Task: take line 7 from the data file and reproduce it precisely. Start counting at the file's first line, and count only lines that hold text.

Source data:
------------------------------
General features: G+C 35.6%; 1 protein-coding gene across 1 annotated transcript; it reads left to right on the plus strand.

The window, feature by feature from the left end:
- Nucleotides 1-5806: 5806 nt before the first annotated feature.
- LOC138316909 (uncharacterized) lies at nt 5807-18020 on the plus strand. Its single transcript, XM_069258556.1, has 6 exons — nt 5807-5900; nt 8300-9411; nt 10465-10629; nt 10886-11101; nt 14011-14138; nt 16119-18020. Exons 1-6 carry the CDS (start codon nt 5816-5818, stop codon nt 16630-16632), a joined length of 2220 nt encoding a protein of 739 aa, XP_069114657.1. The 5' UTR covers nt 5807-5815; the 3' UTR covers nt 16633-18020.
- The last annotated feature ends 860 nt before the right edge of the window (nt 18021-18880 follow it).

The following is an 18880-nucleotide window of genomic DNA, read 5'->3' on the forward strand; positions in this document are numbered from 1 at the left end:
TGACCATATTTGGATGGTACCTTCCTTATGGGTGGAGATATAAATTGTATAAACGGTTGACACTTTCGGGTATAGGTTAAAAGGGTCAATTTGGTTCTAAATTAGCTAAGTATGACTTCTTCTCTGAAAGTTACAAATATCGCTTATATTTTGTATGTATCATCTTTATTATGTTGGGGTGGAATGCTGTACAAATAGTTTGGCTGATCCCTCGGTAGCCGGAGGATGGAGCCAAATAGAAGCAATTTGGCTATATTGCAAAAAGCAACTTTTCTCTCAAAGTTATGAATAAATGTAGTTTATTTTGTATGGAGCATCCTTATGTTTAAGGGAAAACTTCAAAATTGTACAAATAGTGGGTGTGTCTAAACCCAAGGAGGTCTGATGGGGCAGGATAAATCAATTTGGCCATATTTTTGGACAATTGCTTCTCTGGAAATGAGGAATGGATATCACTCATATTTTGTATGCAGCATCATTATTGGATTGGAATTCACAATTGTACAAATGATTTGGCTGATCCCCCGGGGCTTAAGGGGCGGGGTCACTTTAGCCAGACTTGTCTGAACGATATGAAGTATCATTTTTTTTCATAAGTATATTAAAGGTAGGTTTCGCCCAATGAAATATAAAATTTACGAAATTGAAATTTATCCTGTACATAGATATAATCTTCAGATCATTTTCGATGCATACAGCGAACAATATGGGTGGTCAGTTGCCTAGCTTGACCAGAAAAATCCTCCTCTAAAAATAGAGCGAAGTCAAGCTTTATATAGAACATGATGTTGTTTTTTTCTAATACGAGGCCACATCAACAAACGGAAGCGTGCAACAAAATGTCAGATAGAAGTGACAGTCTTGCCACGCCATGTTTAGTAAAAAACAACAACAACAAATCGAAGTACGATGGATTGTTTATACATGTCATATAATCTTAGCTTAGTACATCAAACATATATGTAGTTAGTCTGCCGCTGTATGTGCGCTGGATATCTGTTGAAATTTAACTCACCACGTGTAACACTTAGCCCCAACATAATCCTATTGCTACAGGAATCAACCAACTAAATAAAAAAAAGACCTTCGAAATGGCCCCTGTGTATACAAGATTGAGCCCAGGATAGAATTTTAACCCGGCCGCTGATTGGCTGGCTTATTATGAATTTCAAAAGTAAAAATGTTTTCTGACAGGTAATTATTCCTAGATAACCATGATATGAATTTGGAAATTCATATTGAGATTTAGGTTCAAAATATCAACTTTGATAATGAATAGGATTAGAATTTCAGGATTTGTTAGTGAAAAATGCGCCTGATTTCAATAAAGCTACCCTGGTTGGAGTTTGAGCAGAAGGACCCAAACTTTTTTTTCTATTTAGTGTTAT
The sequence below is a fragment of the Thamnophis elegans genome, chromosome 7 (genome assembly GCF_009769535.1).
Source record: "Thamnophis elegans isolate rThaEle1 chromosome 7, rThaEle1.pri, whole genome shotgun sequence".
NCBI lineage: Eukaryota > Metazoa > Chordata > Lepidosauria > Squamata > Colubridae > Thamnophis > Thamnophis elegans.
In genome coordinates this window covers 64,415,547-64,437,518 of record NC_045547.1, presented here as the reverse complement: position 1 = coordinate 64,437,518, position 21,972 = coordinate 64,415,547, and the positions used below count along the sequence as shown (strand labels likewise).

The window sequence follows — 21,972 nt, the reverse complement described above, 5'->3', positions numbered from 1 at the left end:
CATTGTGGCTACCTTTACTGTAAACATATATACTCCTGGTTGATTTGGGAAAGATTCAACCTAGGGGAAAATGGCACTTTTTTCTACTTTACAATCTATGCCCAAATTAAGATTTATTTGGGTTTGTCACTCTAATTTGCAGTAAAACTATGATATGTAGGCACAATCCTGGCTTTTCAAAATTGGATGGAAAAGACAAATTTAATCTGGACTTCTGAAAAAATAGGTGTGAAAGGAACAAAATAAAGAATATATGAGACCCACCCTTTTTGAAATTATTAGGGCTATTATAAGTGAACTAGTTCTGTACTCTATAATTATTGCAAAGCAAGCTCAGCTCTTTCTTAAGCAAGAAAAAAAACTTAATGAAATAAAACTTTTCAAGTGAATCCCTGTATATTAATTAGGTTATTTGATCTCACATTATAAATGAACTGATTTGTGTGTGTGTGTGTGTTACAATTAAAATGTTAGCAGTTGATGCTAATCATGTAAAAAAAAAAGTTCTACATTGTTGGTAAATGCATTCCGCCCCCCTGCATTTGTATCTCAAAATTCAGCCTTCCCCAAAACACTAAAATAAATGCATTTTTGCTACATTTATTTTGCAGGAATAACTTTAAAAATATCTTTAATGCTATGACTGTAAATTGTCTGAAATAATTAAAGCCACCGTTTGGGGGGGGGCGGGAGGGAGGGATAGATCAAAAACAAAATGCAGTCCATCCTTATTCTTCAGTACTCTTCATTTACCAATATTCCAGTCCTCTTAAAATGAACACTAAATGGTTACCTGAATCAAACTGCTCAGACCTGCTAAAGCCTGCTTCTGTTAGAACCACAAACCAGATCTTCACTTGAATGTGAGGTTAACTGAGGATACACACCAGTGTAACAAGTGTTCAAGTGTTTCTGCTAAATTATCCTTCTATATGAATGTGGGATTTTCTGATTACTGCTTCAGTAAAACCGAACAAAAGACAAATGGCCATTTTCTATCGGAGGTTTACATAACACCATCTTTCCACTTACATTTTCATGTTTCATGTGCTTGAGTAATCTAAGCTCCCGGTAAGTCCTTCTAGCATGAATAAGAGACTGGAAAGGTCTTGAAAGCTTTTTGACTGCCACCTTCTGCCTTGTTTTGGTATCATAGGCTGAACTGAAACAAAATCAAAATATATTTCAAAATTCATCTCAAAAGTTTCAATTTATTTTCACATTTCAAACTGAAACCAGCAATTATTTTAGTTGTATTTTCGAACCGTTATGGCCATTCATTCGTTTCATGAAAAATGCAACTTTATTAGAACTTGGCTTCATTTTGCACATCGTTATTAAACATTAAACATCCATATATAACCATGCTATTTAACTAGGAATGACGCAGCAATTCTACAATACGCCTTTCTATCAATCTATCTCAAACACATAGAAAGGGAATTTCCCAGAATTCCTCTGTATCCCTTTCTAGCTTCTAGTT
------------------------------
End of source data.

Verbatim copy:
TGACCATATTTGGATGGTACCTTCCTTATGGGTGGAGATATAAATTGTATAAACGGTTGACACTTTCGGGTATAGGTTAAAAGGGTCAATTTGGTTCTAAATTAGCTAAGTATGACTTCTTCTCTGAAAGTTACAAATATCGCTTATATTTTGTATGTATCATCTTTATTATGTTGGGGTGGAATGCTGTACAAATAGTTTGGCTGATCCCTCGGTAGCCGGAGGATGGAGCCAAATAGAAGCAATTTGGCTATATTGCAAAAAGCAACTTTTCTCTCAAAGTTATGAATAAATGTAGTTTATTTTGTATGGAGCATCCTTATGTTTAAGGGAAAACTTCAAAATTGTACAAATAGTGGGTGTGTCTAAACCCAAGGAGGTCTGATGGGGCAGGATAAATCAATTTGGCCATATTTTTGGACAATTGCTTCTCTGGAAATGAGGAATGGATATCACTCATATTTTGTATGCAGCATCATTATTGGATTGGAATTCACAATTGTACAAATGATTTGGCTGATCCCCCGGGGCTTAAGGGGCGGGGTCACTTTAGCCAGACTTGTCTGAACGATATGAAGTATCATTTTTTTTCATAAGTATATTAAAGGTAGGTTTCGCCCAATGAAATATAAAATTTACGAAATTGAAATTTATCCTGTACATAGATATAATCTTCAGATCATTTTCGATGCATACAGCGAACAATATGGGTGGTCAGTTGCCTAGCTTGACCAGAAAAATCCTCCTCTAAAAATAGAGCGAAGTCAAGCTTTATATAGAACATGATGTTGTTTTTTTCTAATACGAGGCCACATCAACAAACGGAAGCGTGCAACAAAATGTCAGATAGAAGTGACAGTCTTGCCACGCCATGTTTAGTAAAAAACAACAACAACAAATCGAAGTACGATGGATTGTTTATACATGTCATATAATCTTAGCTTAGTACATCAAACATATATGTAGTTAGTCTGCCGCTGTATGTGCGCTGGATATCTGTTGAAATTTAACTCACCACGTGTAACACTTAGCCCCAACATAATCCTATTGCTACAGGAATCAACCAACTAAATAAAAAAAAGACCTTCGAAATGGCCCCTGTGTATACAAGATTGAGCCCAGGATAGAATTTTAACCCGGCCGCTGATTGGCTGGCTTATTATGAATTTCAAAAGTAAAAATGTTTTCTGACAGGTAATTATTCCTAGATAACCATGATATGAATTTGGAAATTCATATTGAGATTTAGGTTCAAAATATCAACTTTGATAATGAATAGGATTAGAATTTCAGGATTTGTTAGTGAAAAATGCGCCTGATTTCAATAAAGCTACCCTGGTTGGAGTTTGAGCAGAAGGACCCAAACTTTTTTTTCTATTTAGTGTTAT